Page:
FIG. 11 is a schematic electrical diagram showing details of another configuration of the system and method, in which voltage across different pairs of conductors is used to determine direction of actuation of the well tool.

DETAILED DESCRIPTION

It is to be understood that the various embodiments of the present disclosure described herein may be utilized in various orientations, such as inclined, inverted, horizontal, vertical, etc., and in various configurations, without departing from the principles of the present disclosure. The embodiments are described merely as examples of useful applications of the principles of the disclosure, which is not limited to any specific details of these embodiments.

In the following description of the representative embodiments of the disclosure, directional terms, such as “above,” “below,” “upper,” “lower,” etc., are used for convenience in referring to the accompanying drawings. In general, “above,” “upper,” “upward” and similar terms refer to a direction toward the earth's surface along a wellbore, and “below,” “lower,” “downward” and similar terms refer to a direction away from the earth's surface along the wellbore.

Representatively illustrated in FIG. 1 is a well control system 10 which is used to illustrate the types of problems inherent in prior art systems and methods. Although the drawing depicts prior art concepts, it is not meant to imply that any particular prior art well control system included the exact configuration illustrated in FIG. 1.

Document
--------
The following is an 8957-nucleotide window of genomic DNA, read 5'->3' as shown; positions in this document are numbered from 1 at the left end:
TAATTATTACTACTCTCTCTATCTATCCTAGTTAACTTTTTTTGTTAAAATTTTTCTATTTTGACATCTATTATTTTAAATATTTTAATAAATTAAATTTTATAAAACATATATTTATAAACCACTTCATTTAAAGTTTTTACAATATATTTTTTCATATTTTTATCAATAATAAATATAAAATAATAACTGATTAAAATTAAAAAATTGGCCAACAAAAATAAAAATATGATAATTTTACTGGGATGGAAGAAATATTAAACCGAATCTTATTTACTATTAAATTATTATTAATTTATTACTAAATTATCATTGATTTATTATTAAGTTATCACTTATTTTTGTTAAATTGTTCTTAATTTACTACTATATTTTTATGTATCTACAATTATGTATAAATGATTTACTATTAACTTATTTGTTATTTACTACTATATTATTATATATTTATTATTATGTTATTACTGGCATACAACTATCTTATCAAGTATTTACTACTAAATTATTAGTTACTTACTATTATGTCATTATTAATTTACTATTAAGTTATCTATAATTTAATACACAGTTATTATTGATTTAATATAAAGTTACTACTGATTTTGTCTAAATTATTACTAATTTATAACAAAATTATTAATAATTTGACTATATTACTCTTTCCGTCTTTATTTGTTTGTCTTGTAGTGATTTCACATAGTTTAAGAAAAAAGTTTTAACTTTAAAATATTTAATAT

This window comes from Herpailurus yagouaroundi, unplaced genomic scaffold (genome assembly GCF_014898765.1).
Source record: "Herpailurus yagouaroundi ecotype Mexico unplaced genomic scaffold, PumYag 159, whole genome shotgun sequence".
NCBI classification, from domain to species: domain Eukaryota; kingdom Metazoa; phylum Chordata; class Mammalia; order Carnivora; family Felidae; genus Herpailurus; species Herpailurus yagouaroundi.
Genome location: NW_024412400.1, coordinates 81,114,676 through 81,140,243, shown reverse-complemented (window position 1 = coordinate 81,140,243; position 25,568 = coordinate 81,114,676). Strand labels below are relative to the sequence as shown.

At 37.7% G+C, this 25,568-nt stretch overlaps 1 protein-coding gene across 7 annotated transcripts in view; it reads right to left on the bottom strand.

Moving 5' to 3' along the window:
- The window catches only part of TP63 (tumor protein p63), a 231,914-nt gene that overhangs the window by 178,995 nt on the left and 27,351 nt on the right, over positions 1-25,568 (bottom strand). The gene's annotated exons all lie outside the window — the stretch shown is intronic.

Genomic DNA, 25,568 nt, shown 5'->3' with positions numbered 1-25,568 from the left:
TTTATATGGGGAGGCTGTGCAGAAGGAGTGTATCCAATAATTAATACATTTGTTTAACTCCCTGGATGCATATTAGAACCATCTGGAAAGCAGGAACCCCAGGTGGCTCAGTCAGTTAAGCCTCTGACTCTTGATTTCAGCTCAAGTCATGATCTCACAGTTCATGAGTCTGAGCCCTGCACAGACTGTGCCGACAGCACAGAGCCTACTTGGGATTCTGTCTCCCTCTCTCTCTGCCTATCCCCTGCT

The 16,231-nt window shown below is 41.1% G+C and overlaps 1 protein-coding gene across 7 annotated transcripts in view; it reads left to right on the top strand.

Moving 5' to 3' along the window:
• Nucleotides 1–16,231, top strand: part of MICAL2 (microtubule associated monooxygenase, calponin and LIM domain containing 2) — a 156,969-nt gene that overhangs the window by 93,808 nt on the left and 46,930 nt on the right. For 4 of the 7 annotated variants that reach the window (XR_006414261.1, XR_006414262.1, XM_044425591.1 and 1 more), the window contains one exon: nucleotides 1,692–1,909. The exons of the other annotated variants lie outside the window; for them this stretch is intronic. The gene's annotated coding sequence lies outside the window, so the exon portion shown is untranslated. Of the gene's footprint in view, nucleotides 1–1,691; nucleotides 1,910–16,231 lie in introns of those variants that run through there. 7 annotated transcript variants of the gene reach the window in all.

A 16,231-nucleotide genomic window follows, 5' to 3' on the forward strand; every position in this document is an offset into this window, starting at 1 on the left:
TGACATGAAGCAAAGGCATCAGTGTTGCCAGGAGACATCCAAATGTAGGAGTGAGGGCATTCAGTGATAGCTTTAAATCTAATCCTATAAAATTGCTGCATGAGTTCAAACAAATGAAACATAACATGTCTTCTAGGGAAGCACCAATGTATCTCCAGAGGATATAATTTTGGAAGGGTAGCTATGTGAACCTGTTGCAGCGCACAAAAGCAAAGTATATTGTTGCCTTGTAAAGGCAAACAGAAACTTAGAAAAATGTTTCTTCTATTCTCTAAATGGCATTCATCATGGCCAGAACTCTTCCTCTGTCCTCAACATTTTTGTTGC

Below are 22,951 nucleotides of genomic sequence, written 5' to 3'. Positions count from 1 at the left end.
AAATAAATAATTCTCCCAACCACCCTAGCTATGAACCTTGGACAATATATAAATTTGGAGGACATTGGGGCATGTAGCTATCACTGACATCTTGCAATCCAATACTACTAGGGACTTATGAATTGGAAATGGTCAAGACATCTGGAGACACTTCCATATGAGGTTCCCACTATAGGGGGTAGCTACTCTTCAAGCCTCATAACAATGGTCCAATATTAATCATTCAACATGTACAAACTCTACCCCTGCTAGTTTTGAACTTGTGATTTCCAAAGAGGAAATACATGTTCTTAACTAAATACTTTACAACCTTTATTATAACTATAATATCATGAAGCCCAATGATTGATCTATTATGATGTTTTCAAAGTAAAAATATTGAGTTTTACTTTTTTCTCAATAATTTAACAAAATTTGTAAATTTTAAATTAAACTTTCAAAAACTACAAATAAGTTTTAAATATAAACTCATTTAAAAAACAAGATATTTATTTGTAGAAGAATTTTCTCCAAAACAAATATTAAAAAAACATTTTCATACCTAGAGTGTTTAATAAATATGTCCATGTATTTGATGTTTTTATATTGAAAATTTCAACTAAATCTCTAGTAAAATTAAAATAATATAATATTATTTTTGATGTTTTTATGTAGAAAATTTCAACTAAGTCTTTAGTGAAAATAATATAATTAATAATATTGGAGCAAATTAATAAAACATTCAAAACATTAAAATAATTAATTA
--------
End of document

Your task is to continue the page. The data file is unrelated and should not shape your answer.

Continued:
The control system 10 as depicted in FIG. 1 is used to control production flow from multiple zones 12 a-e intersected by a wellbore 14. In this example, the wellbore 14 has been cased and cemented, and the zones 12 a-e are isolated within a casing string 16 by packers 18 a-e carried on a production tubing string 20.

Fluid communication between the zones 12 a-e and the interior of the tubing string 20 is controlled by means of flow control devices 22 a-e interconnected in the tubing string. The flow control devices 22 a-e have respective actuators 24 a-e for actuating the flow control devices open, closed or in a flow choking position between open and closed.